CDex externally uses the cdparanoia libraries. It is a bit different than most other CD-DA extration tools. It contains few-to-no extra features ("Too many features spoil the broth"), concentrating only on the ripping process and knowing as much as possible about the hardware performing it. cdparanoia will read correct, rock-solid audio data from inexpensive drives prone to misalignment, frame jitter, and loss of streaming during atomic reads. cdparanoia will also read and repair data from CDs that have been damaged in some way using interpolation and padding sectors with silence or 0 bytes.

Accurate Stream

Question: Does cdparanoia work on drives that don't have AccurateStream?
Yes: cdparanoia works on drives that don't have AccurateStream

Caching

Question: Does cdparanoia work on drives that support caching?
Yes/No: cdparanoia works best on drives that don't support caching, although recent libraries do work on drives that support caching.

C2 error pointers

Question: Does cdparanoia work on drives that utilize C2 error pointers?
No: The current existing philosophy in CDex is that not all drives support C2 error pointers so therefore the libraries do not support C2 error pointers.

Log file

Question: Does the current existing secure ripper print out a log file?
No: CDex current existing libraries do not print out a log file


Ripping Modes

There are several modes in cdparanoia that can be controlled by the user in CDex. These modes include:

  • Full, Paranoia
  • Overlap
  • No Verify
  • No Sratch Detection

It is best to use Full, Paranoia mode unless otherwise specified (this is the default mode). Overlap and No Verify will just check read boundaries of a buffer and are therefore not recommended. No Scratch detection skips any error correcting and interpolation (compensation for missing gaps in the audio data) and should therefore be used on CD's that are brand new or have minimal scratches.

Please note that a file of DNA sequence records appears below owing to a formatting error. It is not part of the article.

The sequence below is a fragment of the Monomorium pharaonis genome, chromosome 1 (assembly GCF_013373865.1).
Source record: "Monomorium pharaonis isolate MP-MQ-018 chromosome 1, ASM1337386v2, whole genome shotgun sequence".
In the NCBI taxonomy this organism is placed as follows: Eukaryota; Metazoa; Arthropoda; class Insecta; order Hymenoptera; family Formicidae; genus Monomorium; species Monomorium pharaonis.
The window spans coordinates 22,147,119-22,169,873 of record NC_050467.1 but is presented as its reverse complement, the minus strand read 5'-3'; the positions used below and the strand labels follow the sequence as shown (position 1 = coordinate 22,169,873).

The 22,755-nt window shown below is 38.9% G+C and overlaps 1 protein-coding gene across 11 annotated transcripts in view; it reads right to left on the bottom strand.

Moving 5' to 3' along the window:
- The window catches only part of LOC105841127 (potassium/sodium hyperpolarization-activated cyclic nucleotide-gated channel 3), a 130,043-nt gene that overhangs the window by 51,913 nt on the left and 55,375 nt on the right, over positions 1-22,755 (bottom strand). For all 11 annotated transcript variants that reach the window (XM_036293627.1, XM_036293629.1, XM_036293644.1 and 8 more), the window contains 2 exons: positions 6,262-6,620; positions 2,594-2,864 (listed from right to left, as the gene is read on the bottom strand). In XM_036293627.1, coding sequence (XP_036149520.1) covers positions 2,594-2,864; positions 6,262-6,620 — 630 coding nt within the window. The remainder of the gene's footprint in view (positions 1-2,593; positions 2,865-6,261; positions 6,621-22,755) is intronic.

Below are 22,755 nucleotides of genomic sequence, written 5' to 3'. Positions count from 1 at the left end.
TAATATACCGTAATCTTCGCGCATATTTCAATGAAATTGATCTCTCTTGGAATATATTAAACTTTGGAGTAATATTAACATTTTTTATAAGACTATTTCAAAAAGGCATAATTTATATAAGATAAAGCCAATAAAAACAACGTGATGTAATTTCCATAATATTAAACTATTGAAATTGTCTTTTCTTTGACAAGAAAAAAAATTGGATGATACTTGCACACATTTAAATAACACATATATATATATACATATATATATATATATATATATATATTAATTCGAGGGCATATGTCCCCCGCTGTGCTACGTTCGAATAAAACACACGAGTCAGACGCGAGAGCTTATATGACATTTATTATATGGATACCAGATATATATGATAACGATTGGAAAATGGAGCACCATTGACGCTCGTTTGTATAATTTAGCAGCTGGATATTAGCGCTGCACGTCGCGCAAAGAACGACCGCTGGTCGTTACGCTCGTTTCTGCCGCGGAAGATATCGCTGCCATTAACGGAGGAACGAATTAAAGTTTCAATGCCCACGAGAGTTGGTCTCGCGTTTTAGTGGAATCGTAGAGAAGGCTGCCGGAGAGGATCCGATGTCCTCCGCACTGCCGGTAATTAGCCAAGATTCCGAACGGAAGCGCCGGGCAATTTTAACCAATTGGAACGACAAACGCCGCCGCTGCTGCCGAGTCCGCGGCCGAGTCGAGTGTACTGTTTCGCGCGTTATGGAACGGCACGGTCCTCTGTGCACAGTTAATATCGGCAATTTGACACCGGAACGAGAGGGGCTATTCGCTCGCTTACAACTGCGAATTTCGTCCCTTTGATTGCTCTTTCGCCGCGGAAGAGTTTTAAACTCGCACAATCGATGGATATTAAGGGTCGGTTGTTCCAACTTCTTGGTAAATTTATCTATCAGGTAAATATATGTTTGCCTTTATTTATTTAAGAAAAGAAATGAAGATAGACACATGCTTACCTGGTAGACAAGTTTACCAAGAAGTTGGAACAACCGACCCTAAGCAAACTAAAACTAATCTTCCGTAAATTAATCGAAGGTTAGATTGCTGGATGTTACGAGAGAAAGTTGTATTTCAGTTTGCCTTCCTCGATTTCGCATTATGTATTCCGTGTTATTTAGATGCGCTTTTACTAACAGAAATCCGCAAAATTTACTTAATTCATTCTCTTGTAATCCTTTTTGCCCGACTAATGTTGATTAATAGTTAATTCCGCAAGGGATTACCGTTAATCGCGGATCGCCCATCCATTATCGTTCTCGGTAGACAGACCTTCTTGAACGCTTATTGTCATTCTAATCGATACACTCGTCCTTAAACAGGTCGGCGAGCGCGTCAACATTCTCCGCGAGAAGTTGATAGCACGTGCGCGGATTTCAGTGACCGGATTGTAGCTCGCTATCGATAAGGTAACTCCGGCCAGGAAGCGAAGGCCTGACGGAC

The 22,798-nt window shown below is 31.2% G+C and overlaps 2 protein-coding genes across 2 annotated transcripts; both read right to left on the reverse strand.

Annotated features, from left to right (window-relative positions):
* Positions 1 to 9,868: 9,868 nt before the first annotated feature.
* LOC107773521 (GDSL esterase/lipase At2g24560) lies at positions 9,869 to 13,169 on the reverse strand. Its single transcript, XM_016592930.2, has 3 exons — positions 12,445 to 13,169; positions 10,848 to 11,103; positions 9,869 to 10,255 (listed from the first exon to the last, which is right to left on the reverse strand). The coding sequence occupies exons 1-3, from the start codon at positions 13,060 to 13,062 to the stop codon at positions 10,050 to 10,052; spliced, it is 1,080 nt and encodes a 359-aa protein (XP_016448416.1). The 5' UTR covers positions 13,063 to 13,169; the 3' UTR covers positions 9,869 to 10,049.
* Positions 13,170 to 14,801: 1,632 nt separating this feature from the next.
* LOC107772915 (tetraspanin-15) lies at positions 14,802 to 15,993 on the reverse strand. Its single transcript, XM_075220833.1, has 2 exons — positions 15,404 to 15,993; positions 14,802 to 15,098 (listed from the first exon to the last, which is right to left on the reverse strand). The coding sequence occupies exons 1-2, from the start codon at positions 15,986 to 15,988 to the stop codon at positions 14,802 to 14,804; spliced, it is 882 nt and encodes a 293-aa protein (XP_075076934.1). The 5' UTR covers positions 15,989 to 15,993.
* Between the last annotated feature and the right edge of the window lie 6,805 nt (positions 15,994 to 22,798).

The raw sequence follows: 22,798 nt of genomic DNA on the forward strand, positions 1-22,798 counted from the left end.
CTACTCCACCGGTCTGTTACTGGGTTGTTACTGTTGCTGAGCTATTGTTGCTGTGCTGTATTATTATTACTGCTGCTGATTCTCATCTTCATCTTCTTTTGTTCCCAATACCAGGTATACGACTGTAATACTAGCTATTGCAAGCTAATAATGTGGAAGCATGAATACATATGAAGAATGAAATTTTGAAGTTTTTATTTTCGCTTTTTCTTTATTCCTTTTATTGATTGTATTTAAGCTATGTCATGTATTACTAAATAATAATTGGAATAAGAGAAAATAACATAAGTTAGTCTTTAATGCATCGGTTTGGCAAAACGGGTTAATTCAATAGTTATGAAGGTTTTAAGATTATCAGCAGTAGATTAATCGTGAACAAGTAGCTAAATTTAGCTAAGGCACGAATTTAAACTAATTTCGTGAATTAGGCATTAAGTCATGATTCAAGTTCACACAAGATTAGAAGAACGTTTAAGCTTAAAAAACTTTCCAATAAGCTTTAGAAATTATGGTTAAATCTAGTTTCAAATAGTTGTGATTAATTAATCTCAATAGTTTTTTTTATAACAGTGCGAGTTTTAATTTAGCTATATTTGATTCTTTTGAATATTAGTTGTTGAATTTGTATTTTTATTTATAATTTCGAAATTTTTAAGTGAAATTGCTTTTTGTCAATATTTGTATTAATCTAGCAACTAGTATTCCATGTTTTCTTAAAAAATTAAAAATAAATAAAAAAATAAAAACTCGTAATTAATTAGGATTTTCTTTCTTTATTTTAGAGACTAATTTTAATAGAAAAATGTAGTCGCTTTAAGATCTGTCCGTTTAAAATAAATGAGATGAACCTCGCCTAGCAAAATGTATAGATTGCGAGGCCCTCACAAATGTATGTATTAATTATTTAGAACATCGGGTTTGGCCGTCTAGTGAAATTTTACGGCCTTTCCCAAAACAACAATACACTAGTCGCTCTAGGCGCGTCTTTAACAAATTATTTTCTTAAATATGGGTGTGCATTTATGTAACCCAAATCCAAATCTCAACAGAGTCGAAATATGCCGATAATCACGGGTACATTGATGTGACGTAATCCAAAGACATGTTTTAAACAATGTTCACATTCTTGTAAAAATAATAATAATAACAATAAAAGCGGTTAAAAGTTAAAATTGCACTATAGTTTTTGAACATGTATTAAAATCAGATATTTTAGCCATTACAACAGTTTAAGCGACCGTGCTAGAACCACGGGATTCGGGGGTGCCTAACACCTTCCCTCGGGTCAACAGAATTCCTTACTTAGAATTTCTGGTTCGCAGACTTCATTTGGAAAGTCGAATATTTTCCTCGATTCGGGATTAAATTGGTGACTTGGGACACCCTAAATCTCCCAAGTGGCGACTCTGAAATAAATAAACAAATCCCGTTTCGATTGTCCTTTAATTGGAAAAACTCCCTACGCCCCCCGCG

Mac OS/X

XLD

XLD (X lossless Decoder) version 20080812 uses newest cdparanoia 10.2 libraries for secure ripping and error correcting, which includes AccurateStream and caching. In addition it's the only application for Mac OS/X that utilizes AccurateRip database used by both EAC and dbPowerAMP.

Accurate Stream

Question: Does XLD work on drives that don't have AccurateStream?
Yes: XLD works on drive that don't have AccurateStream

Caching

Question: Does XLD work on drives that support caching?
Yes: XLD works on drives that support caching

C2 error pointers

Question: Does XLD work on drives that utilize C2 error pointers?
Yes: XLD does work on drives that support C2 error pointers.

Log file

Question: Does the current existing secure ripper print out a log file?
Yes: XLD current existing libraries print out a log file

AccurateRip

XLD supports AccurateRip technology utilized by both EAC and dbPowerAMP.

Max

Max externally uses the cdparanoia libraries in conjunction with it's own secure ripping algorithm. Max correction mechanism is quite similiar to Rubyripper. The algorithm uses a comparison feature in order to determine how many times Max should rip and compare sections (maximum retries). It is done on a sector-by-sector basis, rather then byte-by-byte basis. Max can additionally generate a SHA-256 checksum for each additional section in order to more accuratly determine dissimiliarities in a rip. Max differs in that it does not have a direct reliance on cdparanoia for extraction, but instead uses C2 error pointers very similiar to EAC.

Accurate Stream

Question: Does Max work on drives that don't have AccurateStream?
Yes: Max works on drives that don't have AccurateStream